How much business value is in your tech debit backlog??


"A man who procrastinates in his choosing will inevitably have his choice made for him by circumstance."

-Hunter S Thompson

So I was thinking the other day about tech debit - Where does it come from and how do we wind up with so much of it? 

so some of the scenarios that might ring (alarm?) bells are when you start finding extra details that need doing to get a piece of functionality to work and someone yells "Put it on the tech debit" or when all the Yack Shaving you are doing to get a story in is dumped on to the tech debit back log "For tracking"

Now I don't agree with this tactic and I'll tell you why - How much business functionality are you putting on a backlog that the product owner DOESNT PRIORITISE ??

Think about that for a bit while I try and disguise what I am doing enough to give you a concrete example.

Lets say you have a down stream system that is handling your orders for example - Now the guys building that system are behind you so you stub out the functionality and it looks good - What do you do with the integration piece? what does THAT user story look like?

"As a down stream system I want to communicate to a live up stream system so I can *Do some stuff*" 

OK This sounds like a tech debit story - The user doesn't really care about integration so we shouldn't bug them with it right?

Or hang on a second - What if we never did this ?? Then our down stream functionality is utterly useless - It is the proverbial lipstick on the chicken.

Suddenly it is starting to sound like our business user *Might* care about this story - But when you start saying "Upstream, Downstream, Integration etc ……… oh my god! I just bored myself!! Your product owner is unlikely to react much better. So what IS the business benefit of this piece of work.

I know! 

How about!

"As a business user I want my interface to book on to a live system so I DONT LOOK LIKE AN ASS WHEN I BOOK Y AND NOTHING HAPPENS !!!!!"

You may want to taylor the "so that" clause a little but the sentiment is there - The business value of the application *Actually doing something* is, I think, pretty clear. So I suggest the following - When you are next confronted with a bunch of tech debit stories that you are trying to shoe horn into a sprint around the eye candy your product owner is busily trying to prioritise (Ohh shiny!!) maybe see what the actual user story is? Start by thinking "if I never did this what would the end user experience? and would that experience result in no change to me or my p45 on my desk tomorrow?"&n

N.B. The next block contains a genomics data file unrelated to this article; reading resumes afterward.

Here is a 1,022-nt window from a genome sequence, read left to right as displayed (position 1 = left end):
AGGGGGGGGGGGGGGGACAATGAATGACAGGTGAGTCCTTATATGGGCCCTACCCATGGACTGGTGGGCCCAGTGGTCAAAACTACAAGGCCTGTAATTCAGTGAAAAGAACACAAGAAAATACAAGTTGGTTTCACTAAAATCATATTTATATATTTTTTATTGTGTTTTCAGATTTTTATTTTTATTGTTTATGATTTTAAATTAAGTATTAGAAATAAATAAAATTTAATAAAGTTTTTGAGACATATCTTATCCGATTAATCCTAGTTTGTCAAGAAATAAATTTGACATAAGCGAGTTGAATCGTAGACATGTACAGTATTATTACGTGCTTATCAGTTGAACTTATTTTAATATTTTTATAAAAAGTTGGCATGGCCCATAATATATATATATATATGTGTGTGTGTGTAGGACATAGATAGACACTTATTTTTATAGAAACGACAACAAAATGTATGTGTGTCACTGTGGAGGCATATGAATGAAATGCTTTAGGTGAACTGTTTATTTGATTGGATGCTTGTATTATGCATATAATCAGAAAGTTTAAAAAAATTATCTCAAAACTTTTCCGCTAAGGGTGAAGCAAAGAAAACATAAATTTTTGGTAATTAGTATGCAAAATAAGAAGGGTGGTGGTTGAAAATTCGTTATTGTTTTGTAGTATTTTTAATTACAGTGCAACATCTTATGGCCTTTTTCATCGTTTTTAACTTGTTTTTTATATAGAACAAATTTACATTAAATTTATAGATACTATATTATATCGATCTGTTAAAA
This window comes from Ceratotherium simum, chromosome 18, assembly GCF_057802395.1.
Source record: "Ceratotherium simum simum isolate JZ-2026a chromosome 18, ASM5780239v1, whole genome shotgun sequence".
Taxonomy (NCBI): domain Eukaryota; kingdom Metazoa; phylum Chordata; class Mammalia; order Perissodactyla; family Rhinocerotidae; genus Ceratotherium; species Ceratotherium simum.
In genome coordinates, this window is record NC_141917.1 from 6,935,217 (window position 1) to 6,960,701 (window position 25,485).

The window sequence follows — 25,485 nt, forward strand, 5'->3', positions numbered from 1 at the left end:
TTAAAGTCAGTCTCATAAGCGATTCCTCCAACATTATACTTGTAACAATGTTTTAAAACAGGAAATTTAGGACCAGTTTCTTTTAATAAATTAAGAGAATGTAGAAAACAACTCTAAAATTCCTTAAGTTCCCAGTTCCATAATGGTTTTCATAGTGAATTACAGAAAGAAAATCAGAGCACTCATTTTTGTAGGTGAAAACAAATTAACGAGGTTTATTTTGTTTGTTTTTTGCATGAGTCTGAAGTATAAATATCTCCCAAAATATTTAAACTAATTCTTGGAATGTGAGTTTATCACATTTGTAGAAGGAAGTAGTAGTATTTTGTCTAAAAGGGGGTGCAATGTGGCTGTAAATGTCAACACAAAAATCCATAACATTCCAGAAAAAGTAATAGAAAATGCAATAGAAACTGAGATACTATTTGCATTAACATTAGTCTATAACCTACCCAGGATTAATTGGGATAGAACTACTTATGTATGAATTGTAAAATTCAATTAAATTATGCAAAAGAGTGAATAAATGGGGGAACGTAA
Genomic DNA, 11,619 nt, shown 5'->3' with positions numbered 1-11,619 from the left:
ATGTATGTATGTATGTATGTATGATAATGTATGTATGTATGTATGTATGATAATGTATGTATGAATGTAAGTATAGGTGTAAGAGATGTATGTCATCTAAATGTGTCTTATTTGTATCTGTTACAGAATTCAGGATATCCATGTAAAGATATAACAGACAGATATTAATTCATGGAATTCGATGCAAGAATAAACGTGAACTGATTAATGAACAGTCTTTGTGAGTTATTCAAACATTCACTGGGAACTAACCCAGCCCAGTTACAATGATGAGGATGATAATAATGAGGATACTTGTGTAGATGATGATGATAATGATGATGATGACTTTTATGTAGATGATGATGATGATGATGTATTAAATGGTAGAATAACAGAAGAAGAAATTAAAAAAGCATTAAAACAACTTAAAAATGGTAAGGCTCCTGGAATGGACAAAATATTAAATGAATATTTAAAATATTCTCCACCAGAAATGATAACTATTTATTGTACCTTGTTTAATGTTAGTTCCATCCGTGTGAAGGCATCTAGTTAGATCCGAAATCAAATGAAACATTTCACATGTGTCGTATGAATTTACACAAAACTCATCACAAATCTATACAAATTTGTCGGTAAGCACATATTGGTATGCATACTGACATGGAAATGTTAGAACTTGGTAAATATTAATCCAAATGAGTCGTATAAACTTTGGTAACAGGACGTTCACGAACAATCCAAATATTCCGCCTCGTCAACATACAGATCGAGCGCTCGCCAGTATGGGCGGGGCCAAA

If the answer is the P45 better re couch it in terms your product owner understands 

Nobody likes to see another unemployed IT professional :-) 



May 13 2010

Lost in the Delta Quadrant!


"A word to the wise is infuriating." 

Hunter S Thompson 

OK, for the three of you that read this I have been absent for a while due to never ending project pressures and futile attempts to buy a house at the moment (All things I had put off till after Agile 2009)

This post is (unfortunately) a bit on the short side, and really just an outline of some of the things I have in mind to write about in the coming months, as much to jog my memory as to, hopefully, keep you all interested,

Agile and UAT - Where this can come unstuck, how we can prevent it from doing just that

Behavior Driven Development and how we started implementing it (Given my project breaks, And I don't want it to, When I have better tests and they run, Then I am a happy bunny)

Stubborn QA Departments What do you do when you have a QA department that refuses to give you testers until the release phase of your project?

Where is the risk? Why is it when we contract agile we seem to expect our clients to take all the risk?

A bit of a brain dump on what I'm thinking at the moment. H opefully its enough to whet your appetite. among those topics I will probably be discussing some of the training material we generated while researching our talk for Agile 2009. Maybe I'll drop a bit of insight to what we are proposing for Agile 2010?

Or maybe I won't let that cat out of the bag - You'll have to wait and see.



Agile 2009 - We entered the water and got out alive


"It was the Law of the Sea, they said. Civilization ends at the waterline. Beyond that, we all enter the food chain, and not always right at the top."